It’s August Already: Here is what I read this week!

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A bit of a slow reading week for me as we had a fair number of family activities this week, but I did enjoy three MG novels this week and am happy to share them with the group at teachmentortexts.com and unleashingreaders.com. Thanks to our hosts: Jen, Kellee and Ricki.

Books I Finished This Week

The Dark Prophecy (The Trials of Apollo, #2)

For my 12 year old, all Rick Riordan books are required reading. I read most of them but am a little behind in this series. Recently, she had been urging me to read several books that she had no one to discuss them with. I asked her to pick just one, and this was it. She is anticipating the arrival of the fourth in this series on September 24 and feels I must catch up. I read book one a little over three years ago, so I was hoping to get some reminders from the author about what happened and I got some, so it was okay to read this book. This series is a little more humorous than some of Rick Riordan’s as Apollo is turned into a mortal by Zeus. Being stripped of his godly powers is somewhat humbling for the arrogant and vain former god, who becomes a pimply teenager. In this installment, Lester Papadopoulos is still trying to gain back his abilities by undertaking quests for Zeus along with his demigod master, Meg, a strong, silent type and a cast of characters that are mostly familiar from other Riordan series. I wouldn’t really recommend this to new readers of this author, but if you have fans that haven’t read this yet, it is very funny with the familiar action and mythology his fans love.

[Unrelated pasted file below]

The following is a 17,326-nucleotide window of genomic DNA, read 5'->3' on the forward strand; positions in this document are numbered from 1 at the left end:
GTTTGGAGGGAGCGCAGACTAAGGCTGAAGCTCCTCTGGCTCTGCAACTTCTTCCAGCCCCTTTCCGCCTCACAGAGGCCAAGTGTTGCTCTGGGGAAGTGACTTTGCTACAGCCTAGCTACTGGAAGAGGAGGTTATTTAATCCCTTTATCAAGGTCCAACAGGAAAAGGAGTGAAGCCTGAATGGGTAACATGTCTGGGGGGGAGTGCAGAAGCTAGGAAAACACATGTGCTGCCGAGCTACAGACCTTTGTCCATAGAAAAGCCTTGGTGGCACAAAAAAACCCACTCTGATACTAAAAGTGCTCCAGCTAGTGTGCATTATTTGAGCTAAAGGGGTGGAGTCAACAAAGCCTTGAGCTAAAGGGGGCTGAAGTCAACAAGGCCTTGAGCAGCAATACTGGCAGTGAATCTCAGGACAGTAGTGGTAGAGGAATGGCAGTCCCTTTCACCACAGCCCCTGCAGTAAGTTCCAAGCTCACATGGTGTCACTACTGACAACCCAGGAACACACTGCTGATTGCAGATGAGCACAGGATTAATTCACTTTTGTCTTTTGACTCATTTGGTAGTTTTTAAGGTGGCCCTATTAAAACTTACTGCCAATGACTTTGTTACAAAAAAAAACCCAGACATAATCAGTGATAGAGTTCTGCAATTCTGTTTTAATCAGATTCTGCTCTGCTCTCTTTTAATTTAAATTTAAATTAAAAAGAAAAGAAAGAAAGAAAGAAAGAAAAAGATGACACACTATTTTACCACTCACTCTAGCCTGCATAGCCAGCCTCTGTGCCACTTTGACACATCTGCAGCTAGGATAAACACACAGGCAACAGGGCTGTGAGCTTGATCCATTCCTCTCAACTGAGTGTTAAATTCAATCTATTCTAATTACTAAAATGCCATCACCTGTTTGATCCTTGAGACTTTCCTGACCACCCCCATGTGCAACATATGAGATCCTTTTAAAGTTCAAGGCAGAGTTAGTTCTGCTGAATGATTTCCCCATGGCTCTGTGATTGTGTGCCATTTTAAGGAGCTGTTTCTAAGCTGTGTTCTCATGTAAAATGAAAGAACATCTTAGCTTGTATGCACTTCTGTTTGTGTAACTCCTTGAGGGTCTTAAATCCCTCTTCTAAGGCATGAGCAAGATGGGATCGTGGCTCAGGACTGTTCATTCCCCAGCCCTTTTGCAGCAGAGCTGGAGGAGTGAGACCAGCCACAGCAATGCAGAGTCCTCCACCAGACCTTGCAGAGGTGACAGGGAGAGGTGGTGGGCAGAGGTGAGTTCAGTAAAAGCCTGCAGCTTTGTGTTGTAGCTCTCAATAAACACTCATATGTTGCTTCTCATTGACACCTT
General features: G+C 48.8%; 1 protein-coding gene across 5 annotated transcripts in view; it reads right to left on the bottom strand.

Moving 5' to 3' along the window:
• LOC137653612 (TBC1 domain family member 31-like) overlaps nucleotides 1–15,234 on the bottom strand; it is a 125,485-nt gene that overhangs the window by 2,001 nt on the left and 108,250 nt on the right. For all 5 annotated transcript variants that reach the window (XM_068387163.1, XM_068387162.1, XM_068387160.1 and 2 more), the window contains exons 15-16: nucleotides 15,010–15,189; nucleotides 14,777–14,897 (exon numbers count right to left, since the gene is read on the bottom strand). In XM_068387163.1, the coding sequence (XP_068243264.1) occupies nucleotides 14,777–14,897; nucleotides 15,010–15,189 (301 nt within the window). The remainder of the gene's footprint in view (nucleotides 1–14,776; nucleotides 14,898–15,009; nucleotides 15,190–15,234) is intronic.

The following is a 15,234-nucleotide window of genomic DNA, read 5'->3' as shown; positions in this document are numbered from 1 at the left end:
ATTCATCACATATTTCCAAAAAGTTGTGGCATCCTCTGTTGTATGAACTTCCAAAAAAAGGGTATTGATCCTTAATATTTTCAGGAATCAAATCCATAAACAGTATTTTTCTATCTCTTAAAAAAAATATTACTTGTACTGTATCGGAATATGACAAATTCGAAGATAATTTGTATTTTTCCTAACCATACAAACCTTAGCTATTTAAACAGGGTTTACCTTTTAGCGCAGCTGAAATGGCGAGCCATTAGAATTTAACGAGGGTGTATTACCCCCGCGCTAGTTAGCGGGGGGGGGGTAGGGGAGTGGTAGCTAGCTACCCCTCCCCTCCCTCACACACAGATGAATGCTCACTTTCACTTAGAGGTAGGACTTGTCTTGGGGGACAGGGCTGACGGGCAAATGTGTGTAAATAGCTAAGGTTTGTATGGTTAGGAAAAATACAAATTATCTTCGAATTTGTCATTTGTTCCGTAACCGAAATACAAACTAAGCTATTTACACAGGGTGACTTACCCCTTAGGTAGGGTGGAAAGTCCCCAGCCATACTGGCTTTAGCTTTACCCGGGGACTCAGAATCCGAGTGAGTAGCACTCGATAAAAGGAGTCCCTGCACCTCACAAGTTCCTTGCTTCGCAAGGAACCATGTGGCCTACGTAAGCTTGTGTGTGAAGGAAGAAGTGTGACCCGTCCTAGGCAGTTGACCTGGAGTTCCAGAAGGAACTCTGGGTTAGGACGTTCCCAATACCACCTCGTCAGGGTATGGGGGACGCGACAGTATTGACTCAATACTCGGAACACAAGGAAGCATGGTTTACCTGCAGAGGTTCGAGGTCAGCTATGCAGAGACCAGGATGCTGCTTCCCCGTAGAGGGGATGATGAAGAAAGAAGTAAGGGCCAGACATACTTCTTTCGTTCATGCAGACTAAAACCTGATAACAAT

Red Dove, Listen to the Wind

What I really liked about this book is that it told a story of the history that some American Indians likely experienced in the late 1800s and does not shy away from showing how wrong the government and military of the day treated people. This is an important story that we need to make sure everyone knows. Red Dove’s family is very hungry as the US military has taken over the Dakota areas. Their traditional ways of living are not respected and food has become scarce. Kids are sent away to schools and mistreated and battles between the military and American Indians are bloody and vicious. The book does not shy away from dealing with this.